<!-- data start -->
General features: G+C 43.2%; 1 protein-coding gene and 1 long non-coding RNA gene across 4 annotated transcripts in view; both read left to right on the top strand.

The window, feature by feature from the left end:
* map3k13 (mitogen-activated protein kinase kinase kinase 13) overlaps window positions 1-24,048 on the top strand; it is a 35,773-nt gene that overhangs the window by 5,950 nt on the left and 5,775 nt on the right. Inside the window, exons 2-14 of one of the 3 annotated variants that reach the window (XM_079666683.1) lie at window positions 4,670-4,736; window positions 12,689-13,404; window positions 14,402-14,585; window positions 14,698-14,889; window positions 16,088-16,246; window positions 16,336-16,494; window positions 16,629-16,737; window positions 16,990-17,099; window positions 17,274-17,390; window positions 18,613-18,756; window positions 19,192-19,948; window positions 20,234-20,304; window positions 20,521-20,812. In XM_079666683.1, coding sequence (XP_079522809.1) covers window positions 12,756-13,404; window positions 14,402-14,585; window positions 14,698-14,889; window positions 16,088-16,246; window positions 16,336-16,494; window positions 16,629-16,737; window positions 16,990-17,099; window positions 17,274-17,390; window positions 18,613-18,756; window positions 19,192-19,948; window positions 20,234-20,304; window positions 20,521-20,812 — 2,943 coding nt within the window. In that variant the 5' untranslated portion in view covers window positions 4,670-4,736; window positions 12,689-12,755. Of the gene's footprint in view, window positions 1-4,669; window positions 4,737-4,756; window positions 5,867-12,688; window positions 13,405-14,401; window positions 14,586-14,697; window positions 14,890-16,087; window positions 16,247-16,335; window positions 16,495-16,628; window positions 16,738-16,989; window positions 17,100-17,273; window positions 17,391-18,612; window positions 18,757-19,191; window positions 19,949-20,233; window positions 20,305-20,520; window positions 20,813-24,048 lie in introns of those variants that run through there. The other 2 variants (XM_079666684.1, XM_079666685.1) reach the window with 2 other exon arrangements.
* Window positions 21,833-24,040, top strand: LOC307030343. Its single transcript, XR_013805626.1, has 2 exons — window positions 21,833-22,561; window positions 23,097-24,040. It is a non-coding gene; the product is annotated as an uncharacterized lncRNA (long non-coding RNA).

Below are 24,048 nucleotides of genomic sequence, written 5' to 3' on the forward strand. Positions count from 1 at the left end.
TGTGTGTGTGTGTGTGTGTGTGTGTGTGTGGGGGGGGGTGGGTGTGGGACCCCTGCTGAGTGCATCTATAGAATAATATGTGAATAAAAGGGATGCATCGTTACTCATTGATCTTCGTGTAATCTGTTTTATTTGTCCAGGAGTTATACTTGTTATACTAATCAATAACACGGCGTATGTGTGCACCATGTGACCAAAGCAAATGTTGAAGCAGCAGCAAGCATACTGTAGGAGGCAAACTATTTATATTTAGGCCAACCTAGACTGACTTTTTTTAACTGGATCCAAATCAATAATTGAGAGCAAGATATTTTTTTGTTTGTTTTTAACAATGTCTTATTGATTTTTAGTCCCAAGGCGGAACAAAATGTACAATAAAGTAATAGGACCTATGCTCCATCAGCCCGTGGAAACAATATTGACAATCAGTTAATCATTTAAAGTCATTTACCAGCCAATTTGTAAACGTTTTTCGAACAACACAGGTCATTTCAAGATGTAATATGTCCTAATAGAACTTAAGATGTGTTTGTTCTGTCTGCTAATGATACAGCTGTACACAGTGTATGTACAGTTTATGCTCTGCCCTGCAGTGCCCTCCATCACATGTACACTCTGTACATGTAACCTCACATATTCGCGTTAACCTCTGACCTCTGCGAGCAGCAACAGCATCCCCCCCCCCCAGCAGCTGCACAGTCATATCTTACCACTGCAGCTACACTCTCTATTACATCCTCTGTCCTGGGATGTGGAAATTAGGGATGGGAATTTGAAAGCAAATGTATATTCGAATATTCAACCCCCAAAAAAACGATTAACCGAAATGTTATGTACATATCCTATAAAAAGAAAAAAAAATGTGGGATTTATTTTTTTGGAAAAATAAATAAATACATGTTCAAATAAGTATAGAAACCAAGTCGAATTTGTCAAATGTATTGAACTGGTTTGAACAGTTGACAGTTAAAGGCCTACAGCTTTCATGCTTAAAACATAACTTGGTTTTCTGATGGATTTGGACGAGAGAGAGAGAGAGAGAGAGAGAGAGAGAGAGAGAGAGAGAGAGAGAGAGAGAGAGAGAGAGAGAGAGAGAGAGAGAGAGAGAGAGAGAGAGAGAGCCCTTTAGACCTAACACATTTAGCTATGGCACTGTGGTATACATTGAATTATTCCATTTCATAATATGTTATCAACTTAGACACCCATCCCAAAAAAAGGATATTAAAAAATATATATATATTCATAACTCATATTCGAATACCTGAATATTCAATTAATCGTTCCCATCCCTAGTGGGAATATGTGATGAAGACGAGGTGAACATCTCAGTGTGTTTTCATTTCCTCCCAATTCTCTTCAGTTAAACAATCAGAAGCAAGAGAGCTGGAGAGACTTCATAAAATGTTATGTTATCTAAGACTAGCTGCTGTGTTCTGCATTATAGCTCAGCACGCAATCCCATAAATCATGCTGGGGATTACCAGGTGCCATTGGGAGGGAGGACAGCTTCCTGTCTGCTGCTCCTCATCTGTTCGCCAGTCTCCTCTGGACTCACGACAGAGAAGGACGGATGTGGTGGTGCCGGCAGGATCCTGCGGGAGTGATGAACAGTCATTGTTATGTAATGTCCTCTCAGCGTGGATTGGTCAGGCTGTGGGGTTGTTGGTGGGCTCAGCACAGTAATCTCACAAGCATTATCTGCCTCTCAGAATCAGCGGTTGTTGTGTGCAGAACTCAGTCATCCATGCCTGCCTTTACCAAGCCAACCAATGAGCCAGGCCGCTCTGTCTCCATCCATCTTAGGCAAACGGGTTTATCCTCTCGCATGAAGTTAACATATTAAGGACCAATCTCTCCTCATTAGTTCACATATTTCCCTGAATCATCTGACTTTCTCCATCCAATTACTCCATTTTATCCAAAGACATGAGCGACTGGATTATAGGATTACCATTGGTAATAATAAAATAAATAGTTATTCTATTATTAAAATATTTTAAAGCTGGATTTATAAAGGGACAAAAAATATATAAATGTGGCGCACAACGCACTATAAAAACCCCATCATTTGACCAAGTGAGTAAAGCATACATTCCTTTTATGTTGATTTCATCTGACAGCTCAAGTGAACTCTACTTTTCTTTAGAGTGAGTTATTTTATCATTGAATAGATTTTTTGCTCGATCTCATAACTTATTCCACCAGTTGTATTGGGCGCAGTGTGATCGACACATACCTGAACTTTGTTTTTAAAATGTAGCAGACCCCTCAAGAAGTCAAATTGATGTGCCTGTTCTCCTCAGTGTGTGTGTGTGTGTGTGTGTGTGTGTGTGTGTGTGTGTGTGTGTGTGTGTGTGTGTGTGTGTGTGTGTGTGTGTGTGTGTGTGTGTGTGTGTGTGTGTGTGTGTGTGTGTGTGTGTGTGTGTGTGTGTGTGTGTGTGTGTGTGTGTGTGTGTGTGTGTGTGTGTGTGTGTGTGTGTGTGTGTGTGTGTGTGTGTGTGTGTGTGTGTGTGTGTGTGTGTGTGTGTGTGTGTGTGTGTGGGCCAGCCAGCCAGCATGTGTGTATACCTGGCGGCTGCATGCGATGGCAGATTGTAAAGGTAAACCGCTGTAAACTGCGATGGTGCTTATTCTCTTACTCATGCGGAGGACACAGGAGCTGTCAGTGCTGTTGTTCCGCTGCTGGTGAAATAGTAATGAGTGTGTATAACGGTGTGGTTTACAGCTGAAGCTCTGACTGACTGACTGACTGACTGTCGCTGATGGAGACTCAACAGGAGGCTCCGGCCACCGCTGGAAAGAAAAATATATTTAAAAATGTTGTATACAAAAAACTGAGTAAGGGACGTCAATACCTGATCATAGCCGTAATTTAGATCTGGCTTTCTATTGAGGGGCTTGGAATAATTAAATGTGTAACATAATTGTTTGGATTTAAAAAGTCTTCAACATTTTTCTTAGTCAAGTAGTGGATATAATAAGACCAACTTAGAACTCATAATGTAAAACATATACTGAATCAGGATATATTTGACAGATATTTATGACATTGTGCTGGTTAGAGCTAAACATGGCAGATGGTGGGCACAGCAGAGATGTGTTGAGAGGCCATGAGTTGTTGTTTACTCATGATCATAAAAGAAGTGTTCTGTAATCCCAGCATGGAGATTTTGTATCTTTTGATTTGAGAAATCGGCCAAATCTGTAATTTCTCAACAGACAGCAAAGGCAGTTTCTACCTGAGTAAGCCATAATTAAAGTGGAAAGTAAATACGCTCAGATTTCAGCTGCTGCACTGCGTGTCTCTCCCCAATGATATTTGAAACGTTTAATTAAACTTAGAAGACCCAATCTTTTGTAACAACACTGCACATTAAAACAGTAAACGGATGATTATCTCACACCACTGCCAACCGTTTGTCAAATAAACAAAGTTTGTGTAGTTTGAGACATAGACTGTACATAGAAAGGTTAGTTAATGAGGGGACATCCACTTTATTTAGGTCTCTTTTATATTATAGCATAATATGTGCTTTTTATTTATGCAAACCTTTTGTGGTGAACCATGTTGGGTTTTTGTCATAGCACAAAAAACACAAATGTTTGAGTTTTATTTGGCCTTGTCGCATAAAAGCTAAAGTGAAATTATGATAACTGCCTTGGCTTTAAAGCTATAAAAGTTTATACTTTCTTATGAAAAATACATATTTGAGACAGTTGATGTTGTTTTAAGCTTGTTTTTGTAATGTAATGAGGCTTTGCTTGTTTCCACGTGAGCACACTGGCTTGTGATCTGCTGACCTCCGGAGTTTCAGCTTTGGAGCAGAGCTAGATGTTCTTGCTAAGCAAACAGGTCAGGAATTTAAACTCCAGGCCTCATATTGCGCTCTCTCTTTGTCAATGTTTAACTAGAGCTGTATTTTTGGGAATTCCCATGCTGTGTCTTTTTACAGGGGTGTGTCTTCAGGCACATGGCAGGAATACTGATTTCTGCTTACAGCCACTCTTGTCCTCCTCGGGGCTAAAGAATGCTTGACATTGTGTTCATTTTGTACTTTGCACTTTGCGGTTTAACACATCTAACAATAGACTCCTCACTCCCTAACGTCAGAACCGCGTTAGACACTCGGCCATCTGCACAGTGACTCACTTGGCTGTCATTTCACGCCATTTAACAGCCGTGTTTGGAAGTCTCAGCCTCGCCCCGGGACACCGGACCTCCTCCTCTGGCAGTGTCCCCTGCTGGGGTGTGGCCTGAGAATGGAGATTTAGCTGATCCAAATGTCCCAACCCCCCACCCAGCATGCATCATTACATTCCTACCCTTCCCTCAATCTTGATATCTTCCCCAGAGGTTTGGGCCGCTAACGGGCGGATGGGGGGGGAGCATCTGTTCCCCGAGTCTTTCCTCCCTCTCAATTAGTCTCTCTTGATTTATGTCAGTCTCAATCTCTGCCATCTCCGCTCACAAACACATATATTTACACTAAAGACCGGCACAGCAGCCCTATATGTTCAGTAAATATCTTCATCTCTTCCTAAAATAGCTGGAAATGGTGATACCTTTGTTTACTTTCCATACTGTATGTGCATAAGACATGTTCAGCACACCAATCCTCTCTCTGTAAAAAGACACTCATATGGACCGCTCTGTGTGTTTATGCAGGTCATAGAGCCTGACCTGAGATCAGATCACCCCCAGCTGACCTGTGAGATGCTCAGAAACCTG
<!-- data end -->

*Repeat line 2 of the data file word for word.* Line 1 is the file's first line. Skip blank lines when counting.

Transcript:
The window, feature by feature from the left end: